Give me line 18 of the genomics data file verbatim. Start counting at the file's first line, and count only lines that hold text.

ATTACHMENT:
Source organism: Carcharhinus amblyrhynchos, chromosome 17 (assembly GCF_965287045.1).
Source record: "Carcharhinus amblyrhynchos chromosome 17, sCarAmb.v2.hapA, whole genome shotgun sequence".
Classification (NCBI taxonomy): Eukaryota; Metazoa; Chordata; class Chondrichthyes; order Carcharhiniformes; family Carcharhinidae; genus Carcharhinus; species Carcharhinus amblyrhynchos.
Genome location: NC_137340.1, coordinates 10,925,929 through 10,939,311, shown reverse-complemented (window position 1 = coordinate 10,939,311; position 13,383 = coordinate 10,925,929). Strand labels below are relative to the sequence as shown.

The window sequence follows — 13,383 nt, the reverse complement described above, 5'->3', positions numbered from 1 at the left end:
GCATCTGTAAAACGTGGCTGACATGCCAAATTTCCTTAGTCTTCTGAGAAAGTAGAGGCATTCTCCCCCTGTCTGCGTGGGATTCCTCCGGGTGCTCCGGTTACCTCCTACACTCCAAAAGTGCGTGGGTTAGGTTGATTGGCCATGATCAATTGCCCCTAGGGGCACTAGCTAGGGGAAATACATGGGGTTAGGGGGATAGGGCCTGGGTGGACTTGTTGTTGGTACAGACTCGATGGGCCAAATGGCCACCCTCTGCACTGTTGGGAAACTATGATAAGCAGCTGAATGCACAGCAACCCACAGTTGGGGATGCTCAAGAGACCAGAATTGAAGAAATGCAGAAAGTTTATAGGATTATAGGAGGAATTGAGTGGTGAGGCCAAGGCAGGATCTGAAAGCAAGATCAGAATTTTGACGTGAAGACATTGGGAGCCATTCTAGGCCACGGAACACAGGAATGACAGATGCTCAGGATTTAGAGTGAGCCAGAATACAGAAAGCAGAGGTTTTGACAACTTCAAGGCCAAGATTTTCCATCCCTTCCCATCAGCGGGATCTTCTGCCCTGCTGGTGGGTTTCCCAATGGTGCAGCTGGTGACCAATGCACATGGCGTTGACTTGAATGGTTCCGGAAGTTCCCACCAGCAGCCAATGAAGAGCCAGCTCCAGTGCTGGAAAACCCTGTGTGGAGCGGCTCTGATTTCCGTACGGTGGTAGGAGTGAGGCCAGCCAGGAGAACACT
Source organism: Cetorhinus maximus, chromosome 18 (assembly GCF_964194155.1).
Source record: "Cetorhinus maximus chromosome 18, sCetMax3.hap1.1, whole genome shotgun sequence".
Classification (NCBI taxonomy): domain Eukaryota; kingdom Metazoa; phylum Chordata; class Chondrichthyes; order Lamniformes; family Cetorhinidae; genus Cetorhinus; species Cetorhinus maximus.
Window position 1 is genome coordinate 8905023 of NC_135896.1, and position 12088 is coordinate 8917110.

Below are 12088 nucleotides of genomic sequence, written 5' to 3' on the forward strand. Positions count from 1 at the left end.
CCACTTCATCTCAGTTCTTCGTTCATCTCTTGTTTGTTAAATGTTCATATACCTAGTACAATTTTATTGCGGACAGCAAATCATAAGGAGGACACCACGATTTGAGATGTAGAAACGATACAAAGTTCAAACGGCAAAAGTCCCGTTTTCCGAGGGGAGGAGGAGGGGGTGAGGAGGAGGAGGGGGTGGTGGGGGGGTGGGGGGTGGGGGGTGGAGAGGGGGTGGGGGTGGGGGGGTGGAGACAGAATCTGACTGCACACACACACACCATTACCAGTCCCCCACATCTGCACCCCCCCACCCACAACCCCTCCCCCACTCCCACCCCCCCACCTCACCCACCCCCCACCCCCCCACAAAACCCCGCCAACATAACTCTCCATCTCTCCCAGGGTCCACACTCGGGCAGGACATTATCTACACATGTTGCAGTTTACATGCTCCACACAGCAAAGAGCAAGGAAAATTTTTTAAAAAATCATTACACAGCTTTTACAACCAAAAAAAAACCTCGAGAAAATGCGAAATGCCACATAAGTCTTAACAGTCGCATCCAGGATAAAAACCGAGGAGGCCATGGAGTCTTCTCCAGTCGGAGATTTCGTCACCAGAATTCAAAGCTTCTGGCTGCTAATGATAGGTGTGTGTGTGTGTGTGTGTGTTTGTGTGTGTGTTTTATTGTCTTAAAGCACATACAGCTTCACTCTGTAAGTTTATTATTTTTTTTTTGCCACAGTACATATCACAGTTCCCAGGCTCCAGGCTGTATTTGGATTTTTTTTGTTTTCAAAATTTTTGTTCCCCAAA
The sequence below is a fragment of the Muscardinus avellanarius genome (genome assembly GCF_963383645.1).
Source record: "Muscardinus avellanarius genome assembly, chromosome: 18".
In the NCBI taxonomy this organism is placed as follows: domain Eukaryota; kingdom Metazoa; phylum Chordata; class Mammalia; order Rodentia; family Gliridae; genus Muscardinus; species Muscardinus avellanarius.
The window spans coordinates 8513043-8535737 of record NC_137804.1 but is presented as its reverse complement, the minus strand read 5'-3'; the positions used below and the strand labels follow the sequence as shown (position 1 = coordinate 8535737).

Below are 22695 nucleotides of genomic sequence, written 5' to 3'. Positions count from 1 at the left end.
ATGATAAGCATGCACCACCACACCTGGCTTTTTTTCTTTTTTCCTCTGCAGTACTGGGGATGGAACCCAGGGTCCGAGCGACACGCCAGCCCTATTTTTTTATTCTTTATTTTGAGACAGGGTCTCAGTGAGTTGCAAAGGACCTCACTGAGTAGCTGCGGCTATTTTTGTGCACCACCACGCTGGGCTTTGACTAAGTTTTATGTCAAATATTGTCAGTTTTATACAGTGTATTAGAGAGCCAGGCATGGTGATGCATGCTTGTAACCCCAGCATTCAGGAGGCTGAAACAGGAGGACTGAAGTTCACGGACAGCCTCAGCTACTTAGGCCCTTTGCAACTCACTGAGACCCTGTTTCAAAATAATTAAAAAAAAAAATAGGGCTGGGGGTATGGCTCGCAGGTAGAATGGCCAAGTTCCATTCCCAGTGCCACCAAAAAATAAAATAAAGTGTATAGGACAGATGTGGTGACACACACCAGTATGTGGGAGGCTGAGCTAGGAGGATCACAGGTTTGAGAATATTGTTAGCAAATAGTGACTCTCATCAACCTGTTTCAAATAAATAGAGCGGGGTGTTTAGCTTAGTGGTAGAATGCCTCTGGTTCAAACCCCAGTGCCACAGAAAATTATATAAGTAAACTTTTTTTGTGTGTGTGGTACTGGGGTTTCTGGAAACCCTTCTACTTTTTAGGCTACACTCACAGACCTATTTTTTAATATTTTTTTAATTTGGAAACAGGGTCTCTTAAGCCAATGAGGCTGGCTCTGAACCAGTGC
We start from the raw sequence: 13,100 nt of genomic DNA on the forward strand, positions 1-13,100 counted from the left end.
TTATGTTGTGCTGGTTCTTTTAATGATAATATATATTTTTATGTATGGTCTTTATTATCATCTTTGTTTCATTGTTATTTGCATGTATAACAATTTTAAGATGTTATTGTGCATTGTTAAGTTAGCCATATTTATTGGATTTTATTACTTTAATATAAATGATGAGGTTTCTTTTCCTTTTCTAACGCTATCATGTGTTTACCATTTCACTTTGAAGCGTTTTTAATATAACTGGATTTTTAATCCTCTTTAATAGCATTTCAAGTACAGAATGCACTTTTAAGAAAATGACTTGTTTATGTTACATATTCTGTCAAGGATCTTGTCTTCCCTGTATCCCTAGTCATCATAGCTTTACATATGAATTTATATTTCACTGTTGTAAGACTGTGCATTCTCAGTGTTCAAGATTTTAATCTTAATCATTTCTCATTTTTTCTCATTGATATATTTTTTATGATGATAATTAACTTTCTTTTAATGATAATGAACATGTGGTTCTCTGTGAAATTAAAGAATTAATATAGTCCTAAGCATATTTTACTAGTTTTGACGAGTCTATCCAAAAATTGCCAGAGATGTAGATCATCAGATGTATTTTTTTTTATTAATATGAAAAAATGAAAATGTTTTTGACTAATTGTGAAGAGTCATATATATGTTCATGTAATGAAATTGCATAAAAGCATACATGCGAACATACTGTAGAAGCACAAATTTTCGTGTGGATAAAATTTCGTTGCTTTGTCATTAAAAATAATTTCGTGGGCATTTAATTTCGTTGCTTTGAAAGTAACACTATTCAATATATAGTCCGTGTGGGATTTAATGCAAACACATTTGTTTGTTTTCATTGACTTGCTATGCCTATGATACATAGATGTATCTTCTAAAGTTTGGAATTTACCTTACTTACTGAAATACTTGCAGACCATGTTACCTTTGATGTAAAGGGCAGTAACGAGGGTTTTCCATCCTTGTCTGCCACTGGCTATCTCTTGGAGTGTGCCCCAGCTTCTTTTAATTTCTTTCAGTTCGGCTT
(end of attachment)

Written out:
ATGATAAGCATGCACCACCACACCTGGCTTTTTTTCTTTTTTCCTCTGCAGTACTGGGGATGGAACCCAGGGTCCGAGCGACACGCCAGCCCTATTTTTTTATTCTTTATTTTGAGACAGGGTCTCAGTGAGTTGCAAAGGACCTCACTGAGTAGCTGCGGCTATTTTTGTGCACCACCACGCTGGGCTTTGACTAAGTTTTATGTCAAATATTGTCAGTTTTATACAGTGTATTAGAGAGCCAGGCATGGTGATGCATGCTTGTAACCCCAGCATTCAGGAGGCTGAAACAGGAGGACTGAAGTTCACGGACAGCCTCAGCTACTTAGGCCCTTTGCAACTCACTGAGACCCTGTTTCAAAATAATTAAAAAAAAAAATAGGGCTGGGGGTATGGCTCGCAGGTAGAATGGCCAAGTTCCATTCCCAGTGCCACCAAAAAATAAAATAAAGTGTATAGGACAGATGTGGTGACACACACCAGTATGTGGGAGGCTGAGCTAGGAGGATCACAGGTTTGAGAATATTGTTAGCAAATAGTGACTCTCATCAACCTGTTTCAAATAAATAGAGCGGGGTGTTTAGCTTAGTGGTAGAATGCCTCTGGTTCAAACCCCAGTGCCACAGAAAATTATATAAGTAAACTTTTTTTGTGTGTGTGGTACTGGGGTTTCTGGAAACCCTTCTACTTTTTAGGCTACACTCACAGACCTATTTTTTAATATTTTTTTAATTTGGAAACAGGGTCTCTTAAGCCAATGAGGCTGGCTCTGAACCAGTGC